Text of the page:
"A traveler in ancient Greece had lost his way and, seeking to find it, asked directions of a man by the roadside who turned out to be Socrates. "How can I reach Mt. Olympus?" asked the traveler. To this Socrates is said to have replied, "Just make every step you take go in that direction.""Egypt and the Pharoah are very real," observed Chassidic rabbi, Tzi Freeman. "Either you are doing Exodus, or you are dong slavery." Exodus, or the journey to Mt. Olympus, are, of course, metaphors for the moment-by-moment quest for enlightenment and freedom from ego-consciousness. Enlightenment, moksha, personal liberation, salvation - however you wish to describe that rarefied spiritual state of higher consciousness - is an all-or-nothing deal.
[Eric Butterworth, "Discover the Power Within You," page 15.]
As spiritual teacher Andrew Cohen has pointed out, enlightenment and ego-consciousness are two parallel tracks, they never intersect. One either experiences the quietude of the enlightened state of Being (what Cohen calls "the Authentic Self"), or one experiences the raucous inner narrative of the small, conditioned "self," or "ego."
"It is probably true," Butterworth observed, "that every man intuitively knows that there is a highway of right living and that he is never completely satisfied with himself or his world until he finds the road to his own "Mt. Olympus." And it may be that this distinction leads to the indefinable yearning and hunger and thirst that causes the excesses that plague mankind. He feels the inner urge but he usually moves in the wrong direction to fill it."
Indeed, as the Apostle Paul acknowledged in his letter to the Romans:
"I do not understand what I do. For what I want to do I do not do, but what I hate I do. And if I do what I do not want to do, I agree that the law is good. As it is, it is no longer I myself who do it, but it is sin living in me. For I know that good itself does not dwell in me, that is, in my sinful nature. For I have the desire to do what is good, but I cannot carry it out. For I do not do the good I want to do, but the evil I do not want to do—this I keep on doing."The great Swiss psychologist, Carl Jung, recognized this spiritual need and acknowledged how, if misdirected, it can lead the unsuspecting man or woman deeper into the bondage of the ego. In a letter to Bill Wilson, the co-founder of Alcoholics Anonymous, he observed:
"I am strongly convinced that the evil principle prevailing in this world leads the unrecognized spiritual need into perdition, if it is not counteracted either by real religious insight or by the protective wall of human community. An ordinary man, not protected by an action from above and isolated in society, cannot resist the power of evil, which is called very aptly the Devil. But the use of such words arouses so many mistakes that one can only keep aloof from them as much as possible."However, in his pithy, but all-important work, "The Undiscovered Self," in which he strongly critiques the development of the modern State, Jung convincingly makes the case that even society, as we have come to know it, is not in itself sufficient to meet mankind's hidden spiritual needs. In fact, it is just the opposite.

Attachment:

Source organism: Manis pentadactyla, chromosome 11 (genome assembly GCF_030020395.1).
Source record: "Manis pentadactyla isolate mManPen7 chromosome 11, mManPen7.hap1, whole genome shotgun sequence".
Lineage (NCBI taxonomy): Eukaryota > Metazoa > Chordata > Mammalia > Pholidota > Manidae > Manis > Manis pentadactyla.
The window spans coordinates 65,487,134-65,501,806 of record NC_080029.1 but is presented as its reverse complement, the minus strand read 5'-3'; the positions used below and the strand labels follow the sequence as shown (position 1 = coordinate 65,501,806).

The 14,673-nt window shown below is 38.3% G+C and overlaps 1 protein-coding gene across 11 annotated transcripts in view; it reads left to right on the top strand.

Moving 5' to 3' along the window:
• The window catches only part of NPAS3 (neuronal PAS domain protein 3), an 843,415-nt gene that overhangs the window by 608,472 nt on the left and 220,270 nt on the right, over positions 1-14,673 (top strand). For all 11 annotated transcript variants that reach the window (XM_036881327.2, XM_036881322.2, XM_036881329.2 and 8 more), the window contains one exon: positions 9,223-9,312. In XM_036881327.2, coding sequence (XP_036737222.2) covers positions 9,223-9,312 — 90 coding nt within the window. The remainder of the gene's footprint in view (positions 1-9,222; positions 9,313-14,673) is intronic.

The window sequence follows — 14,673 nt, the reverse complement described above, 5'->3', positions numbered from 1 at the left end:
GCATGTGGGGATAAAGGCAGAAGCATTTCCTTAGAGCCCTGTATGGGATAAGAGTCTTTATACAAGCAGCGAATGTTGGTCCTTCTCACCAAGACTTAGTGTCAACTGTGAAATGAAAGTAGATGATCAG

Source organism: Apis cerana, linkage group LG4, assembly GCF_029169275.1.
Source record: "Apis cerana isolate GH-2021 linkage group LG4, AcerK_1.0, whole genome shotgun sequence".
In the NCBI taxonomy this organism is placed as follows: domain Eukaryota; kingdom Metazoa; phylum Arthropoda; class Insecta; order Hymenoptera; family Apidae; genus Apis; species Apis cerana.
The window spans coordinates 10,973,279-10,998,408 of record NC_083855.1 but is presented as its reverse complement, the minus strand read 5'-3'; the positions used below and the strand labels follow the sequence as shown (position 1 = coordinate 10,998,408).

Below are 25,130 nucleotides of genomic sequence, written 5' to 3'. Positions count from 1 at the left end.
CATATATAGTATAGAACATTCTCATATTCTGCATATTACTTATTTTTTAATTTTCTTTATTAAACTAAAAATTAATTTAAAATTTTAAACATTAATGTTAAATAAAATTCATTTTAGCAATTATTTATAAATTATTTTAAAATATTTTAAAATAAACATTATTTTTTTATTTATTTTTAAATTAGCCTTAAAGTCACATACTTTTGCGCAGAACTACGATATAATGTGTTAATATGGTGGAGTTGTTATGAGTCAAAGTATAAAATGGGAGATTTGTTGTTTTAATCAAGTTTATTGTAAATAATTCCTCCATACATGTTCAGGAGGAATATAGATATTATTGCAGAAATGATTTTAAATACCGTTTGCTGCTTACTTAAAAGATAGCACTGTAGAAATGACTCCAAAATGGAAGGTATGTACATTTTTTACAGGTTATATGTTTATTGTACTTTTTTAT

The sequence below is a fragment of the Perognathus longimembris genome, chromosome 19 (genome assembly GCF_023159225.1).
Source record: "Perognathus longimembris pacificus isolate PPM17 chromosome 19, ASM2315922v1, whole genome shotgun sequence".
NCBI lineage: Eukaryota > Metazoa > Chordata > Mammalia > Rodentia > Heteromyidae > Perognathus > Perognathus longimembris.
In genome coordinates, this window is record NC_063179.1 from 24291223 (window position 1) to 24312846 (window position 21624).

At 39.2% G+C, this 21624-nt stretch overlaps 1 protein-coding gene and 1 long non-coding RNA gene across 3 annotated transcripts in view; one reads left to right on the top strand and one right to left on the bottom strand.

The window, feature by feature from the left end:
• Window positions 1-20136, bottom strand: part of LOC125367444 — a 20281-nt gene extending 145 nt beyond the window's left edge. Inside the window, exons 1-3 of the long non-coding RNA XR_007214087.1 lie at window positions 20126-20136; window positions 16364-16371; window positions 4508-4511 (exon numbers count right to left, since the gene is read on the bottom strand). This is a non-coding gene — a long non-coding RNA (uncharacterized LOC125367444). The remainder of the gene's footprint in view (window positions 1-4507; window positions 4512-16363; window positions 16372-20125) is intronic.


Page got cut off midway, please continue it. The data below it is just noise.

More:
"Just as man, as a social being, cannot in the long run exist without a tie to the community," Jung observes, "so the individual will never find the real justification for his existence, and his own spiritual and moral autonomy, anywhere except in an extramundane principle capable of relativizing the overpowering influence of external factors."How then is the individual to achieve such an inner, transcendent experience? Clearly, as Jung suggests, it cannot be achieved through rational thought. What is needed first, perhaps, is the knowledge that such a transcendent experience is available to all, and then after that a conscious decision to make each of his or her steps go towards the Mt. Olympus of higher, non-egoic consciousness.
"The individual who is not anchored in God," Jung points out, "can offer no resistance on his own resources to the physical and moral blandishments of the world."
"For this," Jung notes, "he needs the inner, transcendent experience which alone can protect him from the otherwise inevitable submersion in the mass. Merely intellectual or even moral insight into the stultification and moral irresponsibility of the mass man is a negative recognition only and amounts to not much more than a wavering on the road to the atomization of the individual. It lacks the driving force of religious conviction, since it is merely rational."
[Jung, "The Undiscovered Self," page 34.]